The third way of expressing the condition for equilibrium in this model, shows clearly why there cannot be equilibrium at any other point.If at a given level of output, firms are accumulating undesired inventories or are seeing their inventories depleted, there is a tendency for output to change. I
If production exceeds demand, YE, firms are acumulatinghh unwanted inventories IrI, and hence there is a tendency for output to fall as firms cut production to reduce the level of inventories.If alternately, demand is outstripping production, EY, there is an inventory shortfall Ir<I and a tendency for output to rise as firms try to prevent further fall in inventories.
Only when AD equals Output will firms be satisfied with their current level of output.There is neither an unintended inventory build up nor a shortfall and therefore no tendency for output to change. The situation is what is meant by equilibrium.
Graphical Determination of Equilibrium Income.
Income is measured along the horizontal axis, and the components of AD along the ve3rtical axis. The 45 line is drawn to split the positive quadrant of the graph. All points along this line indicate that aggregate expenditure equals aggregate output. The value of the variables measured on the vertical axis(C+I+G), is equal to the value of the variable on the horizontal axis, Y.C=a+bYD and Y=C+I+G, because the autonomous expenditure components I,G do not depend directly on income, the C+I+G schedule lies above the consumption function by a constant amount.
The equilibrium level of income is shown at the point where the C+I+G scheduler crosses the 45 line, and AD is therefore equal to income.
This intersection illustrates the equilibrium condition expressed in Equation 2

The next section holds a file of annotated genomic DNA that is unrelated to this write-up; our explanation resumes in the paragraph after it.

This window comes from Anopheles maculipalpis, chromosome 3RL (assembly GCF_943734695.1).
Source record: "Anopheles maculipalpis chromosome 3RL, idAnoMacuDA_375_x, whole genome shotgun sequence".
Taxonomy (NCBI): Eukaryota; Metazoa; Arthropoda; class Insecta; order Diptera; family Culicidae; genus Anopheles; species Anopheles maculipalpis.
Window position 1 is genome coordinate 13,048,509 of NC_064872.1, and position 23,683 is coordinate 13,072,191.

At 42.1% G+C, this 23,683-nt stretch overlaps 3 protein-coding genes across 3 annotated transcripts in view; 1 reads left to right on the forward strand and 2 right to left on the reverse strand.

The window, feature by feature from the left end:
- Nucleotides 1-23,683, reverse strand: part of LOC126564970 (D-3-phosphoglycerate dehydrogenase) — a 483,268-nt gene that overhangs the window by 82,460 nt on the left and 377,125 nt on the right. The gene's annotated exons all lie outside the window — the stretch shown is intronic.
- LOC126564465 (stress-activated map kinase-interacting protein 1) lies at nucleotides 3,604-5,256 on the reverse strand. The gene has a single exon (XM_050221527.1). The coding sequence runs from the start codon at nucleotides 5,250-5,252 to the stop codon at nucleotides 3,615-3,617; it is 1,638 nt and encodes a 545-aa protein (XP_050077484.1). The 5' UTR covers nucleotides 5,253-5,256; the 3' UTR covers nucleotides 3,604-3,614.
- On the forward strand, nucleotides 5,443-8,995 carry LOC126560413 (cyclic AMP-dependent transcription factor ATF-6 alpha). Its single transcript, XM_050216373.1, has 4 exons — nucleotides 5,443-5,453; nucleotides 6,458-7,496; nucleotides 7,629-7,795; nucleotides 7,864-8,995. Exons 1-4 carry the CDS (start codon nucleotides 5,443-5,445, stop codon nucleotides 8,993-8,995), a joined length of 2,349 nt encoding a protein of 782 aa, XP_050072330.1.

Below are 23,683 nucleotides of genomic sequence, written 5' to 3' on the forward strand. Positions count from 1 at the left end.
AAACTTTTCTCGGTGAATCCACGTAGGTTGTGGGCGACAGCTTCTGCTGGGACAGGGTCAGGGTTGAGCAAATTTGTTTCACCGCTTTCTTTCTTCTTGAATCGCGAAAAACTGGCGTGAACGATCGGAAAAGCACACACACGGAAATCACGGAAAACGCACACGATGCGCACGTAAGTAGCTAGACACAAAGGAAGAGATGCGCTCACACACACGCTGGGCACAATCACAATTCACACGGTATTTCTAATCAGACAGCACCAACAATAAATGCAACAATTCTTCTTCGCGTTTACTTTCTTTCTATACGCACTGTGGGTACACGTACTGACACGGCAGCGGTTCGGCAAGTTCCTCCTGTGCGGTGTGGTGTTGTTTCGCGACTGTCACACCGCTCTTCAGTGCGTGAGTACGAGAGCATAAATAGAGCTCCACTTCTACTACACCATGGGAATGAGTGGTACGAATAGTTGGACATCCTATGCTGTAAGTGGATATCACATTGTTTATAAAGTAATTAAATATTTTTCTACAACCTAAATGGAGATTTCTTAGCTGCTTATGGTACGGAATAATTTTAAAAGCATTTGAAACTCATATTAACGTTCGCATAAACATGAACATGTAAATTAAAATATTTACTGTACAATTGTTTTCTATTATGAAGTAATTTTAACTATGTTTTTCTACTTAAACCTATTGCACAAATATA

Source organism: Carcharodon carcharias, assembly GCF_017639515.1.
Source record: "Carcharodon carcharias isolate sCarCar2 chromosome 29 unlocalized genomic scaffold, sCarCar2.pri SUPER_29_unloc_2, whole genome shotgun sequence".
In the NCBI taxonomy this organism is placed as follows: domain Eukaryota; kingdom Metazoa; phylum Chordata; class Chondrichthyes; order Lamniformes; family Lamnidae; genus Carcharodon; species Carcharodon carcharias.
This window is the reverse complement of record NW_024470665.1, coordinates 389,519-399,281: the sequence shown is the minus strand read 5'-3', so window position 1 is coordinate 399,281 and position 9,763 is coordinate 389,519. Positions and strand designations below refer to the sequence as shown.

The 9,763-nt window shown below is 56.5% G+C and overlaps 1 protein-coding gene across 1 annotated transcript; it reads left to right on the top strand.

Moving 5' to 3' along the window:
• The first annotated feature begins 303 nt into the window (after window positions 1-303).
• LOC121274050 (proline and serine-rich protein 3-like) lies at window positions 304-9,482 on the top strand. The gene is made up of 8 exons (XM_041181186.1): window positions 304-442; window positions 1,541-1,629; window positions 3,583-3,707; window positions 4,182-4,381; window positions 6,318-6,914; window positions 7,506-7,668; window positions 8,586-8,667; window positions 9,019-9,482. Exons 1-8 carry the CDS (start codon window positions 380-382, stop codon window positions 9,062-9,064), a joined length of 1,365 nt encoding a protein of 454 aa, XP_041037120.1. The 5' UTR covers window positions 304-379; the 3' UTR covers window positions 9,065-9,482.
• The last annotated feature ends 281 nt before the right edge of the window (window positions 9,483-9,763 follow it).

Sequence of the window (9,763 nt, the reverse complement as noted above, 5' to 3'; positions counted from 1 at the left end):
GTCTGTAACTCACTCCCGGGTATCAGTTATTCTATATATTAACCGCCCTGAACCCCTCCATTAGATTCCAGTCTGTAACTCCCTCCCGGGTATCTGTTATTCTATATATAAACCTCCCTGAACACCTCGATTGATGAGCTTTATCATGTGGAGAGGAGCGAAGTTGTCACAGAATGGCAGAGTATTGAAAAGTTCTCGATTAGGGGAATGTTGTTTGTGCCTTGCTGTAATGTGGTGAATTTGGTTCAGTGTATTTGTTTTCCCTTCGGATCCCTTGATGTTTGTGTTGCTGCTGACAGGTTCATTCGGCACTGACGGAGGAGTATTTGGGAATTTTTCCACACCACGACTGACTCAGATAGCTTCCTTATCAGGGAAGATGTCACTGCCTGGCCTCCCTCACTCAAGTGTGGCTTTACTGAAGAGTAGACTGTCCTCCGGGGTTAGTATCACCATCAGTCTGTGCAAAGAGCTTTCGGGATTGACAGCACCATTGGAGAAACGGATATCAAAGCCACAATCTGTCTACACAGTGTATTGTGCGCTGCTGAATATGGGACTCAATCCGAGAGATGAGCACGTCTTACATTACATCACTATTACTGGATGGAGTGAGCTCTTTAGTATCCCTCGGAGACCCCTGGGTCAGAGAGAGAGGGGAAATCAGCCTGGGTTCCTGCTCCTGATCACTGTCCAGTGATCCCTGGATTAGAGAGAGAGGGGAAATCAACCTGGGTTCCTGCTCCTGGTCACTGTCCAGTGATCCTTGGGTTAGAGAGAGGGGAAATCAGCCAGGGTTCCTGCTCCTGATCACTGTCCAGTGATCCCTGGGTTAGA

The understanding of the 45 line and of the properties of an equilibrium level of income is aided by considering why other points on the graph are not points of equilibrium.Consider a level of income below Y, for example YL.
A level of income equal to YL generates consumption as shown along the consumption function.When this level of consumption I is added to the auitonomous expernditures I+G, aggregate demand exceeds income, the C+I+G schedule is above the 45 line. It follows that with demand outstripping production, desired investment will exceed actual investment at points such as YL,C+I+G>Y C+Ir+G, therefore I> Ir.There will be an unintended inventory shortfall at such points below and therefore a tendency for output to rise. Conversely, at levels of income above , output will exceed demand the 45 line is above the C+I+G schedule, and unintended inventory investment wil bev taking place(Y C+Ir+G>C+I+G; therefore Ir>I), and there will be a tendency for output to fall.It is only at that output is equal to AD; there is no unintrended inventory shortfall or accumulation, and consequently no tendency for output to change.